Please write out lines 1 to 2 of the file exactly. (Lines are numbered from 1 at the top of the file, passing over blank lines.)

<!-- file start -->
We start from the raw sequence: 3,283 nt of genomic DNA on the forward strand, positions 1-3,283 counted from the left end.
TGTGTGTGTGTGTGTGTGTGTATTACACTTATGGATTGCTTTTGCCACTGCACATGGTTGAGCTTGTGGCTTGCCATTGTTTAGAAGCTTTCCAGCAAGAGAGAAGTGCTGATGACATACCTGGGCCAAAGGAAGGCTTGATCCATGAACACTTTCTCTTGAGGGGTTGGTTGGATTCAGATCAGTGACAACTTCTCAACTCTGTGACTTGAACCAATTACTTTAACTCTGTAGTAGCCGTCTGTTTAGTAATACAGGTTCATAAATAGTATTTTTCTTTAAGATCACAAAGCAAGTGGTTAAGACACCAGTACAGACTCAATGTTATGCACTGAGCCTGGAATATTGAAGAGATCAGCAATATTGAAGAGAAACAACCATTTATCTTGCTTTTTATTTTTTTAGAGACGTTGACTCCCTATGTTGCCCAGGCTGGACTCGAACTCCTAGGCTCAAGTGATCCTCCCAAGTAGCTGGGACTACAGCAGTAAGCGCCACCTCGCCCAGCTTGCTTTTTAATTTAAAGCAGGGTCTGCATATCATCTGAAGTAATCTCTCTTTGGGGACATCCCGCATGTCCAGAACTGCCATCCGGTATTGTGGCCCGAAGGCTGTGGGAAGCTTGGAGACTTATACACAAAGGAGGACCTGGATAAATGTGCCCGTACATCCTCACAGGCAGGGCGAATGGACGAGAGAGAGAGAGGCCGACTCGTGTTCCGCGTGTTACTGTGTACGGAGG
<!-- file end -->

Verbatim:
We start from the raw sequence: 3,283 nt of genomic DNA on the forward strand, positions 1-3,283 counted from the left end.
TGTGTGTGTGTGTGTGTGTGTATTACACTTATGGATTGCTTTTGCCACTGCACATGGTTGAGCTTGTGGCTTGCCATTGTTTAGAAGCTTTCCAGCAAGAGAGAAGTGCTGATGACATACCTGGGCCAAAGGAAGGCTTGATCCATGAACACTTTCTCTTGAGGGGTTGGTTGGATTCAGATCAGTGACAACTTCTCAACTCTGTGACTTGAACCAATTACTTTAACTCTGTAGTAGCCGTCTGTTTAGTAATACAGGTTCATAAATAGTATTTTTCTTTAAGATCACAAAGCAAGTGGTTAAGACACCAGTACAGACTCAATGTTATGCACTGAGCCTGGAATATTGAAGAGATCAGCAATATTGAAGAGAAACAACCATTTATCTTGCTTTTTATTTTTTTAGAGACGTTGACTCCCTATGTTGCCCAGGCTGGACTCGAACTCCTAGGCTCAAGTGATCCTCCCAAGTAGCTGGGACTACAGCAGTAAGCGCCACCTCGCCCAGCTTGCTTTTTAATTTAAAGCAGGGTCTGCATATCATCTGAAGTAATCTCTCTTTGGGGACATCCCGCATGTCCAGAACTGCCATCCGGTATTGTGGCCCGAAGGCTGTGGGAAGCTTGGAGACTTATACACAAAGGAGGACCTGGATAAATGTGCCCGTACATCCTCACAGGCAGGGCGAATGGACGAGAGAGAGAGAGGCCGACTCGTGTTCCGCGTGTTACTGTGTACGGAGG